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Catalonia's political stalemate takes its toll on public services

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Riot police officers line up as Catalan separatist protesters gather outside the Palau de Congressos de Catalunya
Riot police officers line up as Catalan separatist protesters gather outside the Palau de Congressos de Catalunya   -   Copyright  REUTERS/Albert Gea
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Catalonia is immersed in institutional paralysis. The Catalan Government has been unable to approve a new budget and there is no legislative activity.

Public accounts have been carried over for the past three years, since the days of Carlos Puigdemont. Since he fled the country, the Catalan Parliament has passed only 6 laws, 46 are still pending.

Pro-independence parties claim that the region is living through an exceptional situation. On the streets daily life continues, but some warn that the region’s inability to confront social challenges, is further fuelling independence sentiments.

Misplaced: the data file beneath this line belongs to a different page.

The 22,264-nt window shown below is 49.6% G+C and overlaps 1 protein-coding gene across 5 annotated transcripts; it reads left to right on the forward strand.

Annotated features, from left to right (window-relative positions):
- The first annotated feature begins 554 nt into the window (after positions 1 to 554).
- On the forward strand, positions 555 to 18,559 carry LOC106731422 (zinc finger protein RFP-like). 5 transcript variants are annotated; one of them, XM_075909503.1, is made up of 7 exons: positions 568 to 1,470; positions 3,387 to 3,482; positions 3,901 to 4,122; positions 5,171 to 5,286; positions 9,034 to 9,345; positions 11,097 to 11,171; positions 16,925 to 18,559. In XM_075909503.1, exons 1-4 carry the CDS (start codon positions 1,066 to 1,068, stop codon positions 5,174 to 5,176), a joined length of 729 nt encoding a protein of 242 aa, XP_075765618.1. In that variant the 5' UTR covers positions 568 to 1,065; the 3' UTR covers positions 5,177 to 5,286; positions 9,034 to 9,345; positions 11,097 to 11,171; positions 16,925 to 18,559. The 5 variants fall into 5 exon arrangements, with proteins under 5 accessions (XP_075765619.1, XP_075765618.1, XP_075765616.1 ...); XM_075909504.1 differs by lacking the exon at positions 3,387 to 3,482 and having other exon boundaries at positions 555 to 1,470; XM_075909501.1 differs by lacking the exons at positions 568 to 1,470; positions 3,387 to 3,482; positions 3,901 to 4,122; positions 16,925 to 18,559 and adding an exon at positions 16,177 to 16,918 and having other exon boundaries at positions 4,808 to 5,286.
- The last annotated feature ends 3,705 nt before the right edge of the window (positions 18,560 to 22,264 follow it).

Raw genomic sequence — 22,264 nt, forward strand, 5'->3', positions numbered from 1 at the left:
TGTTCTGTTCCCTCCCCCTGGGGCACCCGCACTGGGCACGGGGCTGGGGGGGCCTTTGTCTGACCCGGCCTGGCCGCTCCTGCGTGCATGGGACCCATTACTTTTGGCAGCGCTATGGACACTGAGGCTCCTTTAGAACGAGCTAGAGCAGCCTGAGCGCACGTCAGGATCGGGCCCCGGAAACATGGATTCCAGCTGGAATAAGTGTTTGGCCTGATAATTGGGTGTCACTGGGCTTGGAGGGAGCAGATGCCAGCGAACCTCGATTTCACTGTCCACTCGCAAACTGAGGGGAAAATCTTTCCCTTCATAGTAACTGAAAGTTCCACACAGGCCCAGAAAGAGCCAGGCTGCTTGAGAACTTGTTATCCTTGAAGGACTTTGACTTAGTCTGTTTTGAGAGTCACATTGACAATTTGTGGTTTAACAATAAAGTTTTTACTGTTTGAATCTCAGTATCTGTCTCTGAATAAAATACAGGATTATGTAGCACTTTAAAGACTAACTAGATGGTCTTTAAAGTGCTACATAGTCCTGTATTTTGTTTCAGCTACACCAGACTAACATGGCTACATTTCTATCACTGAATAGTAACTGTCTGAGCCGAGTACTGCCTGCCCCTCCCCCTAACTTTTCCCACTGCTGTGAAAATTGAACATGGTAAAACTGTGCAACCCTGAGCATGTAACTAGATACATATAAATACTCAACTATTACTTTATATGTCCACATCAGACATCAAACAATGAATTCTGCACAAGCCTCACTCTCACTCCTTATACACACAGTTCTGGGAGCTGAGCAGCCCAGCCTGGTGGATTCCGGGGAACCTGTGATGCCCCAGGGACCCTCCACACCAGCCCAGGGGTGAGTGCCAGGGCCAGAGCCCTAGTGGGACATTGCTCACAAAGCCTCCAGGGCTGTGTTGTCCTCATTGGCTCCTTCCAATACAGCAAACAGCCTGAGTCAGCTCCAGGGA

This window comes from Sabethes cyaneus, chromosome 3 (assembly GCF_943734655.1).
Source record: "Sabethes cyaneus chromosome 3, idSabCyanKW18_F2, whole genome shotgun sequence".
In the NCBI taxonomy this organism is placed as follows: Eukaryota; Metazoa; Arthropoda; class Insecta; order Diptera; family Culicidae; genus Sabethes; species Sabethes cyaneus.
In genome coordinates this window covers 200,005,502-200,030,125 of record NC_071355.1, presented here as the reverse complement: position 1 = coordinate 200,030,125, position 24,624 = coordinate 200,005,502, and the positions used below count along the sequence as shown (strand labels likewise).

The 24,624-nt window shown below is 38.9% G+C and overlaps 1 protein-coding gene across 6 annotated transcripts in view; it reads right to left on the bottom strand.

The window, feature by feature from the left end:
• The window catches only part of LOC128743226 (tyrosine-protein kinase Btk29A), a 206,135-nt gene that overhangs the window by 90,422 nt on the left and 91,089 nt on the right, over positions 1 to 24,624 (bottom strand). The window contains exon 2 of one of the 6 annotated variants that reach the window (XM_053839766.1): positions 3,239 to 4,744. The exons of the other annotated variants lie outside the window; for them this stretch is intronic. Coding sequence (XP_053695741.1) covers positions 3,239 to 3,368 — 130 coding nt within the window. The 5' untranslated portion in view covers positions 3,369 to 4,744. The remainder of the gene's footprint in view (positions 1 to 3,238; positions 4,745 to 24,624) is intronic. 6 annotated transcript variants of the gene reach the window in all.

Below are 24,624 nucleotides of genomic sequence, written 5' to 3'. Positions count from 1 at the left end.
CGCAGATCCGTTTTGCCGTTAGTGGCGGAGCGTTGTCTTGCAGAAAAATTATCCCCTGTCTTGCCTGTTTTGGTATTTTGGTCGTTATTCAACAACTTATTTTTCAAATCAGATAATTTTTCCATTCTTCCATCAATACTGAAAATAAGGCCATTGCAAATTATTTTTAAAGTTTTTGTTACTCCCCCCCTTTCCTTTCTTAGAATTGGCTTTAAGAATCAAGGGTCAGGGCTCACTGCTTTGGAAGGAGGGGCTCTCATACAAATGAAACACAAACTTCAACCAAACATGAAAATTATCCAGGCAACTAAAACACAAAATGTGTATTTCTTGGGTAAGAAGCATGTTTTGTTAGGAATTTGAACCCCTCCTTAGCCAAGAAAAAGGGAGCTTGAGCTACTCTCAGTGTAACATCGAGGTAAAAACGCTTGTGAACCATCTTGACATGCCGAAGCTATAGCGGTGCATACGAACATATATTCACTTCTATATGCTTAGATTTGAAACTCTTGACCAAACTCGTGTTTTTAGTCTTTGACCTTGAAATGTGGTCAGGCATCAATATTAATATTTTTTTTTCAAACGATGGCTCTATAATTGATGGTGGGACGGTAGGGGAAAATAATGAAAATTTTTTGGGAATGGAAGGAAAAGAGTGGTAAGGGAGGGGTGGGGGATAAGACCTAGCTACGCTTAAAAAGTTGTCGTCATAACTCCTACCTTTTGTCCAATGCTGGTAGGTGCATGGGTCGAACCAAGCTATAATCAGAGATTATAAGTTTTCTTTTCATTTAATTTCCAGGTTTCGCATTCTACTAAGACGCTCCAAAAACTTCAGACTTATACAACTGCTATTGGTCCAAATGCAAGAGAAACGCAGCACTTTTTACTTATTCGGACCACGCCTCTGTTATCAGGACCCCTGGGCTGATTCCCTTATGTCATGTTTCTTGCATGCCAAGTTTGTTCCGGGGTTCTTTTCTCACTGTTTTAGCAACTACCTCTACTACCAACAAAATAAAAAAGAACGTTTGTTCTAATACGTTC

As Santiago Alcolea told Euronews, "Independence is being called for precisely because it has been seen that there is no other option to achieve a whole series of social changes that have been systematically hindered by the central government."

Housing and high rental prices are among the main concerns of the population. Catalonia has a poverty rate of 21%. This situation has been dragging on since the crisis and it has become chronic. Evictions due to non-payment of rent are increasingly frequent.

One 2 billion euros of investment that were lost during the economic crisis have not yet been recovered. For some analysts, the independence movement is a catalyst for social unrest

The Catalan government urgently needs to approve new budgets after the general elections, but it remains to be seen whether it will have the Parliament's support.

Watch the full report by Christina Giner in the player above.